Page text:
The research was conducted by the German companies TWT GmbH and LION Smart GmbH within the Clean Sky 2 program, funded by the European Union through the Horizon 2020 initiative. Project coordinator TWT GmbH specializes on innovative development services across various industries and will bring LiBAT insights to its customers. The company’s engineering team contributed to the design and verification, and performed electrothermal system simulations in an early stage to predict performance and improve the design. TWT’s in-depth simulation expertise pushed the project progress early and provided a profound insight into the dynamics of the LiBAT battery. LION Smart GmbH is an engineering company that specializes in research and development of innovative battery solutions in the field of e-mobility. The company’s team was pivotal in system design, prototyping and testing of the battery pack. “Designing and testing a battery system for aviation purposes was both challenging and exciting due to the special safety and weight requirements. Development of a custom testing lab was crucial to reach and surpass the specific power and RPM requirements needed to maintain level flight in an aircraft this size. We were able to contribute much of our company expertise in the areas of thermal management, battery management systems, and battery pack design; but also gain new knowledge for the implementation of future projects”, said Julia Eckhardt, the LiBAT Project Manager for LION Smart.

“The integration of multi-level-inverters into the battery as we have done on the LiBAT project is a solution known within the research sector. However, we have taken the bold step of applying it to mobility applications. We are confident that this game-changing technology will transform the battery systems sector for mobile applications.”, Prof. Paul Riley of City University London states. Together with Dr Obrad Dordevic, an expert for power electronics and control from Liverpool John Moores University, they supplied the power electronics technology for the battery pack.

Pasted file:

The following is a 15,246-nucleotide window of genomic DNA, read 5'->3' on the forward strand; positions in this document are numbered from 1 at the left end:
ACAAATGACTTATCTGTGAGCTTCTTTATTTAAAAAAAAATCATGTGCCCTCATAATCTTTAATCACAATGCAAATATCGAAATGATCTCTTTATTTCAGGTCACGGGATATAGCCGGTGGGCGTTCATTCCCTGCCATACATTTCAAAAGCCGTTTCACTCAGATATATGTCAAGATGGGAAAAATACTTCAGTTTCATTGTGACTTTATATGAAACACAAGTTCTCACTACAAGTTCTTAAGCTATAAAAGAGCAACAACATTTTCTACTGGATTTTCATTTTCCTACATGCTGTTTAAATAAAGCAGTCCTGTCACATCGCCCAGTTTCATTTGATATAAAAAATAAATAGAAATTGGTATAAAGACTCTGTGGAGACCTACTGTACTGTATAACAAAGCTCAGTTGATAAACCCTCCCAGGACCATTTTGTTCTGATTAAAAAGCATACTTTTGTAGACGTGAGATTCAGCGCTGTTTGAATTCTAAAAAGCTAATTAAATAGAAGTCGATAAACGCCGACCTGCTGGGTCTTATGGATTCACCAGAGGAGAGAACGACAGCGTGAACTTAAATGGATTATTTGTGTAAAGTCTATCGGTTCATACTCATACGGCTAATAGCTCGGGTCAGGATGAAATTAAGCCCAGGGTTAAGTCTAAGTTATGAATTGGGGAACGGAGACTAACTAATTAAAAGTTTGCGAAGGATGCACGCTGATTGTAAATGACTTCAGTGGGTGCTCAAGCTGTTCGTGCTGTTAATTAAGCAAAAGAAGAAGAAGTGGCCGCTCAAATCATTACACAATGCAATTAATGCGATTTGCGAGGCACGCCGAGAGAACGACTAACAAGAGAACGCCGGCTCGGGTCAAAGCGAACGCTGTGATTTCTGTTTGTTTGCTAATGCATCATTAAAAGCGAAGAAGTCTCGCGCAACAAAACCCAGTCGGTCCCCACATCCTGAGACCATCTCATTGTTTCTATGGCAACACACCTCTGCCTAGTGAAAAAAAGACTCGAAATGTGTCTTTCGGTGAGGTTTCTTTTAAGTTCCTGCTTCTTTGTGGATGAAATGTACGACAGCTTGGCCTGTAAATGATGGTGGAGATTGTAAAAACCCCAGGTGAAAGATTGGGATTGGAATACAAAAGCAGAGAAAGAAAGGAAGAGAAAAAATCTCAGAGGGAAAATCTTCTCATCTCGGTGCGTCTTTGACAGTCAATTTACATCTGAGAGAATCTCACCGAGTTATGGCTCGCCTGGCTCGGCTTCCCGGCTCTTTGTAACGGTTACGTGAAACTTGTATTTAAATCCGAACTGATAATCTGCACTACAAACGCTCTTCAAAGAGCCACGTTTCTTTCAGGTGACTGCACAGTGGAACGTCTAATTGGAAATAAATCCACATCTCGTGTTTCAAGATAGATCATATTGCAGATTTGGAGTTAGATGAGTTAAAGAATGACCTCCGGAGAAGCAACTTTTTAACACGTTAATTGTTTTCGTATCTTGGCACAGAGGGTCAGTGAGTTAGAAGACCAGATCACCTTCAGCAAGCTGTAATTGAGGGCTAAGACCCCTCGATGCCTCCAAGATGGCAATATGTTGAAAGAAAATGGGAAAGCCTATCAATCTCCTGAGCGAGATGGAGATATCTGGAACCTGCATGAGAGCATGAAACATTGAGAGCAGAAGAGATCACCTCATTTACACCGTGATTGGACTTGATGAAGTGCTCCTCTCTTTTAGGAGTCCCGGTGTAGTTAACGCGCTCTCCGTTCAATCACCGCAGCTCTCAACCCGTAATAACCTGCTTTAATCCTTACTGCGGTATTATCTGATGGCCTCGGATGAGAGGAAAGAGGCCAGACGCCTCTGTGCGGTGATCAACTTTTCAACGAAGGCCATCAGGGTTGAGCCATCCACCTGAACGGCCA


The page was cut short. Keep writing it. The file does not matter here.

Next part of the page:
Dr. Dordevic was also in charge for testing of the converter and for the overall control of the system operating in various modes – propulsion as well as charging. “With increased number of levels, the control complexity is also increased. It was exciting seeing all the theory working in practice. Special challenge on this project was that all tests have been done remotely, due to COVID-19 restrictions to travel. It was a pleasure doing all tests with people from LION Smart team.”, Dr Obrad Dordevic from LJMU said.

Applications for the LiBAT battery can be found in many fields, especially for electric air taxis, hybrid propulsion systems, flexible frequency auxiliary networks, electric and hybrid cars, as well as power tools. It is very suitable for electrified gliders, which were the focus of this research project.

Dassault Aviation was topic manager and set very ambitious goals for the project. The LiBAT demonstrator is most likely the highest-powered device of its kind in the world. It is also a milestone on the Clean Sky 2 Work Programme regarding battery energy density and a breakthrough in the power density of multifunctional power electronics.

Like many other research projects, LiBAT met several challenging situations during a COVID-19-affected year that culminated in a short-term location change for the final integration tests. “We are glad that the EU gave us the possibilities to build this extraordinary battery system and supported us along the way. With the immense complications of the pandemic we are all extremely happy and proud to see the battery power the motor today.”, Dr Jan Dahlhaus, the project coordinator, said at the final demonstration in Garching.